After I wrote my recent blogs on baptism, my friend Tod Moses asked several questions regarding the supernatural participation of God in the ritual of baptism. First, Tod found it odd that baptism is thought to be supernatural, when “most people feel nothing special upon baptism (other than knowing that they have done something good in terms of faith and duty.” Later, Tod added, “I have known some pretty fine people of faith and had this baptism conversation with many of them. I’ve never come across one who said it felt supernatural or saving. Good, positive, affirming, obedient…. yes.”
And so, the questions Tod is asking are these: If baptism is a supernatural experience, then why didn’t I feel anything? Why have I not met people who thought that baptism felt “supernatural?”
These are all good questions.
Fundamental to the question is the assumption that because the act of baptism is supernatural, then baptism must therefore be miraculous. Because we believe that God is the actor in baptism, we wonder why all baptisms are not like the one in Acts 19 where twelve men, immediately upon their baptism, began to speak in tongues and prophesy. But in fact, even in the New Testament, that sort of supernatural demonstration was rare. When Simon the Sorcerer came to faith in Acts 8, he is baptized by the Apostle Phillip, follows Phillip and was “astonished by the great signs and miracles he saw.” Luke never claims that the act of baptism was, in itself, at all astonishing.
Likewise, our theology makes no such claim.
In Wesleyan theology, baptism is held to be a “means of grace,” a path through which God comes close to us and pours grace into our lives. Moreover, even though baptism is a sacrament of the church and the sacraments are considered to be among these “means of grace,” in his sermons, John Wesley “does not list baptism in the places where the means of grace are discussed.”[i]
While baptism is an outward sign of an inward grace, and it is an avenue through which God draws near to us and through which chooses to pour out grace, and while it is a potent symbol of our membership in the body of Christ, baptism is not, in and of itself, transformative.
Baptism is, however, a beginning. It is the opening of a door that leads to grace. When we choose baptism, we can choose to walk through that door and receive God’s grace and at an infant baptism, the parents vow to raise that child in an environment of grace. But ultimately it is our choice whether or not we will follow the path that leads onward from that door.
If baptism was transformational or at all miraculous, baptized people wouldn’t go off the rails and do all sorts of unchristian things. We all know it happens and it isn’t a new problem. John Wesley once said, “Say not then in your heart, “I was once baptized, therefore I am now a child of God.” Alas, that consequence will by no means hold. How many are the baptized gluttons and drunkards, the baptized liars and common swearers, the baptized railers and evil-speakers, the baptized whoremongers, thieves, extortioners? What think you? Are these now the children of God? Verily, I say unto you, whosoever you are, unto whom any one of the preceding characters belongs, “Ye are of your father the devil, and the works of your father ye do.” Unto you I call, in the name of Him whom you crucify afresh, and in his words to your circumcised predecessors, “Ye serpents, ye generation of vipers, how can ye escape the damnation of hell?”[ii]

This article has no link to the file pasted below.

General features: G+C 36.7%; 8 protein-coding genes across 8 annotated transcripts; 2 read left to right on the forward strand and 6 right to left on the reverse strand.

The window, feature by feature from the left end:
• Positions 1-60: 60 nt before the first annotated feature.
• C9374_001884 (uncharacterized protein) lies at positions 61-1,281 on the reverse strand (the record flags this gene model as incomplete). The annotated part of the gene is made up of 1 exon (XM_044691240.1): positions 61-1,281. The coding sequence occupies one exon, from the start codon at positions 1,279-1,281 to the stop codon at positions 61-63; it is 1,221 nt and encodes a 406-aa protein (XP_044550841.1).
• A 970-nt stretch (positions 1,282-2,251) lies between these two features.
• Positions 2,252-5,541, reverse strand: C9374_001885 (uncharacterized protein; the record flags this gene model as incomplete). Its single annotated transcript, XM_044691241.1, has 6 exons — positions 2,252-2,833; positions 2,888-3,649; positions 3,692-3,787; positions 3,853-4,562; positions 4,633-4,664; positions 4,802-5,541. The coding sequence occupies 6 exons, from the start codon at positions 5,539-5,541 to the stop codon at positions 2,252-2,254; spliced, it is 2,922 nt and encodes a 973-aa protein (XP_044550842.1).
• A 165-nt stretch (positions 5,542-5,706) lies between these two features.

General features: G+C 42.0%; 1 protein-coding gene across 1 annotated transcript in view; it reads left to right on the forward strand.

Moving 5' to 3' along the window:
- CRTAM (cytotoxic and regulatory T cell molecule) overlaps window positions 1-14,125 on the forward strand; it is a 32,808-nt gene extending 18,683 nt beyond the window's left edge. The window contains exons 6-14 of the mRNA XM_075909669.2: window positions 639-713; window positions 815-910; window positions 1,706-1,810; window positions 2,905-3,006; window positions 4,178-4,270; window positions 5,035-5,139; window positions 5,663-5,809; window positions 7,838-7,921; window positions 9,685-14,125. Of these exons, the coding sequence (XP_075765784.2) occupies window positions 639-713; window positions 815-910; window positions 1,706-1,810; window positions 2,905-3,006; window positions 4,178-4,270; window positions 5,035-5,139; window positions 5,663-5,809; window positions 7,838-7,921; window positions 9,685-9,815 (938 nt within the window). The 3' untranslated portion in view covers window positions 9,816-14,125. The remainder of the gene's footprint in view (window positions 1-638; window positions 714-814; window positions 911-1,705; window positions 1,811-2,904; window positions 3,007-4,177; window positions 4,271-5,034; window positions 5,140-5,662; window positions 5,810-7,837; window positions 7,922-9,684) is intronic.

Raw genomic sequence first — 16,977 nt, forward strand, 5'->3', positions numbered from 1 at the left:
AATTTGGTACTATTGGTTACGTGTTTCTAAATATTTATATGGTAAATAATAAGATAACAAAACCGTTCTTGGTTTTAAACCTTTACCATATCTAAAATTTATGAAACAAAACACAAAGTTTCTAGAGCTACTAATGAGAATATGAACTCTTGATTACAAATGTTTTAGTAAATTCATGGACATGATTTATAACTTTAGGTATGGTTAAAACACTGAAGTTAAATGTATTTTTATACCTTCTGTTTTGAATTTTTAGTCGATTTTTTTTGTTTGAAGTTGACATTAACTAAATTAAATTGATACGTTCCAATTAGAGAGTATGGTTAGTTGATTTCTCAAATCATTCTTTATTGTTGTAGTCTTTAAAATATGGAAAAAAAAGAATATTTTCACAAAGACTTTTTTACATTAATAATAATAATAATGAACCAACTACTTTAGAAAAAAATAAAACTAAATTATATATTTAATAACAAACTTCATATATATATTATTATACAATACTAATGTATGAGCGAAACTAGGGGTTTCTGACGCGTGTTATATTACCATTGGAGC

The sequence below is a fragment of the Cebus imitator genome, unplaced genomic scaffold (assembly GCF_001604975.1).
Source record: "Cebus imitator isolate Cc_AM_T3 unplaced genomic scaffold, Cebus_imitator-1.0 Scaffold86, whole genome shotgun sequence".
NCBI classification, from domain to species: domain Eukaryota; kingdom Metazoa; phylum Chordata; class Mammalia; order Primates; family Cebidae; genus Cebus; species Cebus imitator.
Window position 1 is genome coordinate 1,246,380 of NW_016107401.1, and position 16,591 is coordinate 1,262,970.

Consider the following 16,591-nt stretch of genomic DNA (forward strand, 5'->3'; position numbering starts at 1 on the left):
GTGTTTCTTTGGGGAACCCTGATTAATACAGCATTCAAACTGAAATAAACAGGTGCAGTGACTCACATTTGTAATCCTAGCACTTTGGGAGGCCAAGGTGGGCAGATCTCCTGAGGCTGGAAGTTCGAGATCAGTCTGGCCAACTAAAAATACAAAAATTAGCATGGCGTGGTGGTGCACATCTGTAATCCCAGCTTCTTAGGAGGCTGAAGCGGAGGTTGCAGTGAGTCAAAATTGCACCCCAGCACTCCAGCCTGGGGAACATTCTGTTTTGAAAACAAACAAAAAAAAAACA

Baptism is a gift, an invitation, an opening. It is, as Tod declared, “Good, positive, affirming, obedient” but not, in and of itself, saving or miraculous. The supernatural aspect of baptism is not that we are miraculously transformed in some way, but that, as in communion, God promises to be present and uses that opportunity to open the door to grace. So is baptism ever feel supernatural? Sure, it happens for some people. I have met one or two over the years, but for most of us, “Good, positive, affirming” and “something good in terms of faith and duty.” is about as much as we can expect.
For most of us, that grace flows into our lives a little at a time, sometimes in waves but at other times in what feels like a trickle but truth be told, the limiting factor is not God, but us and our willingness “To act justly and to love mercy and to walk humbly” with our God. (Micah 6”8)
I once stood on a dock in England from which the HMS Beagle, the Mayflower and many other famous ships had set sail. All along the dock, signs were erected to remember them. It was not the dock that made those voyages famous or memorable, but the adventures themselves. Likewise, we mark the occasion of baptism, not because baptism itself is remarkable, but because, knowing that God chooses to be a part of that life, we have confidence that the adventure that is beginning will be remarkable.
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[i] United Methodist Doctrine, The Extreme Center
, Scott J. Jones, Abingdon Press, Nashville, p.244